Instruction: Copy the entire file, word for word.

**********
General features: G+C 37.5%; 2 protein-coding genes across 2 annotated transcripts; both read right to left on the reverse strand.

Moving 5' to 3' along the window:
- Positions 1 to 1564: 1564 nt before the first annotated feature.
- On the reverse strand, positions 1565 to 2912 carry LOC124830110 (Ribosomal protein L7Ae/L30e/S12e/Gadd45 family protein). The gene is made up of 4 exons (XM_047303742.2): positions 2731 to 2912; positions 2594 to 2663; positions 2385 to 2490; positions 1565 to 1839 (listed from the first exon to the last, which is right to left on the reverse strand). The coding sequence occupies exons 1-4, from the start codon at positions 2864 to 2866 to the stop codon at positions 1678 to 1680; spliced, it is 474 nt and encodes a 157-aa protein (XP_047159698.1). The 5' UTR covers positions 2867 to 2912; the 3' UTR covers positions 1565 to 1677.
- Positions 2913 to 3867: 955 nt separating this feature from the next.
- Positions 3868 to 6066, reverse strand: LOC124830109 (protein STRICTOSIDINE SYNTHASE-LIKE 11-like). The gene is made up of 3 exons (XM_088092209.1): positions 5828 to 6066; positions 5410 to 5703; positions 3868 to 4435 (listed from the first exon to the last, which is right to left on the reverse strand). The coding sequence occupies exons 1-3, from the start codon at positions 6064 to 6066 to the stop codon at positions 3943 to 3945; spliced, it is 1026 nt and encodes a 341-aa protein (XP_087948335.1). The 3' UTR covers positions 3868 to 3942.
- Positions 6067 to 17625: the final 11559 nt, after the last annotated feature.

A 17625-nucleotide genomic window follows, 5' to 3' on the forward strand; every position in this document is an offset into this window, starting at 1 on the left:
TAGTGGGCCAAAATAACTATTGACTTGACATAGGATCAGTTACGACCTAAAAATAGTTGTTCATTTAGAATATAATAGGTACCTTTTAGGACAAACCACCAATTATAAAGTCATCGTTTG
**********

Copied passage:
General features: G+C 37.5%; 2 protein-coding genes across 2 annotated transcripts; both read right to left on the reverse strand.

Moving 5' to 3' along the window:
- Positions 1 to 1564: 1564 nt before the first annotated feature.
- On the reverse strand, positions 1565 to 2912 carry LOC124830110 (Ribosomal protein L7Ae/L30e/S12e/Gadd45 family protein). The gene is made up of 4 exons (XM_047303742.2): positions 2731 to 2912; positions 2594 to 2663; positions 2385 to 2490; positions 1565 to 1839 (listed from the first exon to the last, which is right to left on the reverse strand). The coding sequence occupies exons 1-4, from the start codon at positions 2864 to 2866 to the stop codon at positions 1678 to 1680; spliced, it is 474 nt and encodes a 157-aa protein (XP_047159698.1). The 5' UTR covers positions 2867 to 2912; the 3' UTR covers positions 1565 to 1677.
- Positions 2913 to 3867: 955 nt separating this feature from the next.
- Positions 3868 to 6066, reverse strand: LOC124830109 (protein STRICTOSIDINE SYNTHASE-LIKE 11-like). The gene is made up of 3 exons (XM_088092209.1): positions 5828 to 6066; positions 5410 to 5703; positions 3868 to 4435 (listed from the first exon to the last, which is right to left on the reverse strand). The coding sequence occupies exons 1-3, from the start codon at positions 6064 to 6066 to the stop codon at positions 3943 to 3945; spliced, it is 1026 nt and encodes a 341-aa protein (XP_087948335.1). The 3' UTR covers positions 3868 to 3942.
- Positions 6067 to 17625: the final 11559 nt, after the last annotated feature.

A 17625-nucleotide genomic window follows, 5' to 3' on the forward strand; every position in this document is an offset into this window, starting at 1 on the left:
TAGTGGGCCAAAATAACTATTGACTTGACATAGGATCAGTTACGACCTAAAAATAGTTGTTCATTTAGAATATAATAGGTACCTTTTAGGACAAACCACCAATTATAAAGTCATCGTTTG